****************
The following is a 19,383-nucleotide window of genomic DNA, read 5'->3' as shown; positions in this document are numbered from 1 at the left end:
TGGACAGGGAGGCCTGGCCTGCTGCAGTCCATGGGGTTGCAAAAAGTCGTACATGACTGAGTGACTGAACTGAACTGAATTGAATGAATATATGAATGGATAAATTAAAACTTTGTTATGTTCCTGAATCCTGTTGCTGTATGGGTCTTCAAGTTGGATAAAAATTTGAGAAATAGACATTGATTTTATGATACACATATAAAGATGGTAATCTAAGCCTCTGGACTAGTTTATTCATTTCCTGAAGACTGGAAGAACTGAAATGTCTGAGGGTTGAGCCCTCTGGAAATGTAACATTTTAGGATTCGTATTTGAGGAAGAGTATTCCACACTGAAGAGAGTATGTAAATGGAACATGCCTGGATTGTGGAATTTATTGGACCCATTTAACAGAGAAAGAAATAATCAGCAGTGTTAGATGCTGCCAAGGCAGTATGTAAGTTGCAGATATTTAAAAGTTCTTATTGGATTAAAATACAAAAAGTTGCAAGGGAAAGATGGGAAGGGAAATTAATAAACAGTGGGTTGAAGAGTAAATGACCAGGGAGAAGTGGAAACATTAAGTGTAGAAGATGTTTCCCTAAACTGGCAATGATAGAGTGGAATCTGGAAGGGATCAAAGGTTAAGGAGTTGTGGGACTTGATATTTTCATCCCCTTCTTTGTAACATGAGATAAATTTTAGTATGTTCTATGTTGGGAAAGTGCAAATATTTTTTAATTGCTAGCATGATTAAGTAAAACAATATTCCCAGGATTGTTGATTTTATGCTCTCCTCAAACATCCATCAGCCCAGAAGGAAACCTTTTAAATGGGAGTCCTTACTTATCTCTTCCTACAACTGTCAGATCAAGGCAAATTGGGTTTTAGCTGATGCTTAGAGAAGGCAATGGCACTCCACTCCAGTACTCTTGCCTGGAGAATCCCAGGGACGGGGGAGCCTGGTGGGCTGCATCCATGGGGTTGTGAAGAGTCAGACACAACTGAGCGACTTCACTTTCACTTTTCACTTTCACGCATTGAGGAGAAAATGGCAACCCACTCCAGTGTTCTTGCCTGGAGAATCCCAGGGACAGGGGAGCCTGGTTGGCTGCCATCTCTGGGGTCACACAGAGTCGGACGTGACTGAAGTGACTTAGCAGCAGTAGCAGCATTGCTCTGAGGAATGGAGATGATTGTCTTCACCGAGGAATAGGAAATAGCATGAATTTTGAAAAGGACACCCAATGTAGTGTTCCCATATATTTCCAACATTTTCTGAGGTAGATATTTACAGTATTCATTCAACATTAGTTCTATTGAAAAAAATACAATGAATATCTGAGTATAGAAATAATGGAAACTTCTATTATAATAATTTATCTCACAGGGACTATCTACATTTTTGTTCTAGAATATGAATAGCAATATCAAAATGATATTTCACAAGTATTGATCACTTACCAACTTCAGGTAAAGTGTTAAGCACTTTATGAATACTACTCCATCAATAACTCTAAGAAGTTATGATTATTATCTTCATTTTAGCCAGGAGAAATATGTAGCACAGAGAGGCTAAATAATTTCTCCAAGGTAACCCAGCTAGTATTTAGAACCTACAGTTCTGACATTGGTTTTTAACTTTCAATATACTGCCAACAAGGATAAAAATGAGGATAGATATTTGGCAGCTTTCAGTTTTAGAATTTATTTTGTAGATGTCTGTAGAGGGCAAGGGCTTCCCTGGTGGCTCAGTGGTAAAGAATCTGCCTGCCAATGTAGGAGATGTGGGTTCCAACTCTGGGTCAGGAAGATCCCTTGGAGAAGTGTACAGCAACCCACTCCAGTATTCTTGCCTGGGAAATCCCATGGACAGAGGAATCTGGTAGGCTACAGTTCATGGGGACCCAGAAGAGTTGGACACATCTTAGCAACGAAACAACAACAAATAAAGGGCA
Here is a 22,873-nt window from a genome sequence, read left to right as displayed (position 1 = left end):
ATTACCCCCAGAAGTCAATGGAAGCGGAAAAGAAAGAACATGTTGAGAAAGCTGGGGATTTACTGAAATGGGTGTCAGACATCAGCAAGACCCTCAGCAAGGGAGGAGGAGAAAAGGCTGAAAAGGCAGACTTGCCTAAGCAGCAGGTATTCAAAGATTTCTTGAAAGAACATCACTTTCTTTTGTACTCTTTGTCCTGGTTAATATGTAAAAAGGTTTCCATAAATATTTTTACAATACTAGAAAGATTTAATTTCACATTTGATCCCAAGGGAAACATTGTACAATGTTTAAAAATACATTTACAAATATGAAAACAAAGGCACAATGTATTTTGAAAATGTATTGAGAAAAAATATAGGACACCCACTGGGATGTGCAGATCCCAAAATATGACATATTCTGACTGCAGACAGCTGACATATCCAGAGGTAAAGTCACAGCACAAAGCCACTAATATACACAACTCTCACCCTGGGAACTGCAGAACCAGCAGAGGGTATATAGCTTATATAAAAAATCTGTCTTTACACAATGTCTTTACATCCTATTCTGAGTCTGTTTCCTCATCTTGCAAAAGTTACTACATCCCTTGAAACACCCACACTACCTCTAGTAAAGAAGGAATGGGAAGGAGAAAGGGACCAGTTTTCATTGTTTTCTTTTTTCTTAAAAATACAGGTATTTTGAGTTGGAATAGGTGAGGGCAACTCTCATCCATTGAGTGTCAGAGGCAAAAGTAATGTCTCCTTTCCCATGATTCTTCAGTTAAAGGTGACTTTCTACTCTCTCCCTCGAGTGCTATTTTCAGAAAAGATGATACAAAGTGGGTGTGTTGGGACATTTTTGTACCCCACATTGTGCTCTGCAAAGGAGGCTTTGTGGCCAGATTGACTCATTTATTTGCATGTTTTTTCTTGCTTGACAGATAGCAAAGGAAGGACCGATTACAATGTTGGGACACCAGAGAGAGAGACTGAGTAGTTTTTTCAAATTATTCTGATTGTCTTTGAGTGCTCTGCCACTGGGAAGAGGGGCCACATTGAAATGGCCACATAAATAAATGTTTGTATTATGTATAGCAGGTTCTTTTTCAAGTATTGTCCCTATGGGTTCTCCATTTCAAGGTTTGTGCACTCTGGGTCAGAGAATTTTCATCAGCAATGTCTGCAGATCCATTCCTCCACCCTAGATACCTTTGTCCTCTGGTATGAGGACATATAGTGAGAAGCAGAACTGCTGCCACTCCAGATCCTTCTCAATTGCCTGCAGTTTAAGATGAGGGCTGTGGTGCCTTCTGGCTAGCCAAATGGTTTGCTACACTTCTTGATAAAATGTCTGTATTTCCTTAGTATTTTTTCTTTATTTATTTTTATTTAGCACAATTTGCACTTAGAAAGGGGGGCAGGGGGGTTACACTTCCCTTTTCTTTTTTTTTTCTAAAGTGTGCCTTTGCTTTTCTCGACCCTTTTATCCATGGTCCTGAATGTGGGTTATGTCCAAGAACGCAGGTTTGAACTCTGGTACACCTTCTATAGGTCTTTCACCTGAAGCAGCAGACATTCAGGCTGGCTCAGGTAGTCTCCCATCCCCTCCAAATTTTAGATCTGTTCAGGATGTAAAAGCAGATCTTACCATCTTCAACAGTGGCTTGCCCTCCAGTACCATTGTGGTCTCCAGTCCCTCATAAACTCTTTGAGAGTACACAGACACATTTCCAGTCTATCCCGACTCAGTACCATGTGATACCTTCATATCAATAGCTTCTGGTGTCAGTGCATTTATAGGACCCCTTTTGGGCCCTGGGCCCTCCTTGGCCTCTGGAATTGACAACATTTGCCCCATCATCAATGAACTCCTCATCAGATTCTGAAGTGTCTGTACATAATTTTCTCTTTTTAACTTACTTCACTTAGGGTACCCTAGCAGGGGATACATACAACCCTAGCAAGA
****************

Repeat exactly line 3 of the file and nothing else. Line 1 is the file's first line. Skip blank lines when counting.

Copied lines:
Here is a 22,873-nt window from a genome sequence, read left to right as displayed (position 1 = left end):